Wait it out. Why doing nothing is sometimes the hardest thing of all.

Wait it out. Why doing nothing is sometimes the hardest thing of all.

It’s 9pm I’ve been lying in this feckin cot since 7.30pm. I’ve done the bath, I’ve done everything yet my baby just won’t sleep!

How much would I give for a cup of tea.

The lack of down time in the evenings is hitting me really, really hard, especially since i started this nighttime routine. I started it when Cara was a few months old

I thought this was supposed to make my life easier! Cara had been sleeping in the moses basket in the sitting room in the evenings while we watched TV but I was seeing that almost everyone else had their babies going up to bed in their cots so I thought I had  better do the same. I didn’t have a clue what I was doing or why.

I spent most of Cara’s first year-and-a-half worrying about how she slept, when she slept and how many times she woke up, trying to find a pattern, something I could blame. And it really stressed me out.

I was constantly feeling like I had left it too late and now all the sleep strategies weren’t working and then you start to blame your baby for not being like all the other babies who sleep, to feel like there is something fundamentally wrong with her, like you have failed and have been too soft. “Better knock some shape into this.  What kind of mother am I that I can’t catch her sleepy cues or put my baby into her cot drowsy but awake. “.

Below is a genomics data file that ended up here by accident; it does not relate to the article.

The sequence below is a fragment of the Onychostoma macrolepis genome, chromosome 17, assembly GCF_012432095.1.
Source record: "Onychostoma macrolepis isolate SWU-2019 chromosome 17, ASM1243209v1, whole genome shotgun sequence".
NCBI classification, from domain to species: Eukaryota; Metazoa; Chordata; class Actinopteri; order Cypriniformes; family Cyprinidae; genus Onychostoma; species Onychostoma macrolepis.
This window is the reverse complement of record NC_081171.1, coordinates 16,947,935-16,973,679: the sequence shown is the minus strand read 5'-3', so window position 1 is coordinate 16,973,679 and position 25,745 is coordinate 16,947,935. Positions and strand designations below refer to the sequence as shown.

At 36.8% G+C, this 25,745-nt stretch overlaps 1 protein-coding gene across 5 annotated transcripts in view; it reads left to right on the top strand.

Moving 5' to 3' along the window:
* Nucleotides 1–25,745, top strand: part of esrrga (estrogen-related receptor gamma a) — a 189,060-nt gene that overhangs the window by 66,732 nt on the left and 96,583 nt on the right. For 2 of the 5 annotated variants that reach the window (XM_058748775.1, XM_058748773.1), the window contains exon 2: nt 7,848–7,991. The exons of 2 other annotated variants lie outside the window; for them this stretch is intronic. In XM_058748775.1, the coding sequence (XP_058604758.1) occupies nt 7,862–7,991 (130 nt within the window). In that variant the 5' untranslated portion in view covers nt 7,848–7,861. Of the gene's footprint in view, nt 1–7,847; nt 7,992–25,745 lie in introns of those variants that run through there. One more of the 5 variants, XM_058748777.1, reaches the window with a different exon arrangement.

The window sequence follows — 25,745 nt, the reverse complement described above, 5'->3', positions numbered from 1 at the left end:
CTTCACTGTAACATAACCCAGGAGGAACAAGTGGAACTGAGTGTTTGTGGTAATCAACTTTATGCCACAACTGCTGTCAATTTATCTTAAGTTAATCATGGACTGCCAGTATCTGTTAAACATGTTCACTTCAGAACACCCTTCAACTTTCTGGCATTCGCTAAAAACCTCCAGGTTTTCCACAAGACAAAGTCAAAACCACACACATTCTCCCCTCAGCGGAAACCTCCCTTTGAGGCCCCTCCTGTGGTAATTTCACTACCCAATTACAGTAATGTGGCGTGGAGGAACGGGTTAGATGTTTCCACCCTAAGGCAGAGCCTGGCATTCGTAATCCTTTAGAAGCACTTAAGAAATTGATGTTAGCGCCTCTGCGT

Looking back I could have worked around my baby’s sleep rather than trying to directly shape it.

Looking back I could have worked around my baby’s sleep rather than trying to directly shape it. After all, how can you really manipulate another human being sleep? Especially a little human who has so much brain development and growth and learning happening! I mean, think of it like you as a child trying to get to sleep on Christmas Eve night….the excitement! The novelty!

Now imagine you are four months old, you are learning so much about the world, your brain is going through a huge burst of growth and development, you are experiencing all this for the very first time.

We know from the work of Dr Helen Ball and her team at the University of Durham and Dr James McKenna’s mother-infant sleep laboratory in the United States that babies sleep very differently to adults and do not have the capacity to soothe themselves back to sleep, they need to be parented back to sleep. Babies have more sleep cycles than adults  — 16-18 compared to four to six. More frequent sleep disturbances are therefore to be expected.

Babies sleep generally gets more broken from around four months onwards. Sleeping through the night is defined as five to six hours sleep.

By four months 54 per cent of babies sleep through the night, but by nine months this goes down to 16 per cent.

So you can see that broken sleep is normal and we need to try and plan for it and get as much help and support as we can.

Fearless Mammy Checklist

Outsource what you can…can you get a cleaner for a few weeks? Or even just once?

You do not have to cook — ready meals will get you by while your baby is sleeping more, ahem, creatively.

Increase vital nutrients in the most easy way possible. Where possible get fresh fruit and vegetables.

Go to bed early, record your fave programmes and watch next day.

Have your bedroom clear of clutter.

You have a pass to do a lot of online shopping – its fine to know your DPD driver by their first name!

Ask your partner to bring you a nice cuppa and a sambo or some really nice food if you are in bed earlier than you would like with your baby. For a night owl, going to bed can really feel like a punishment.

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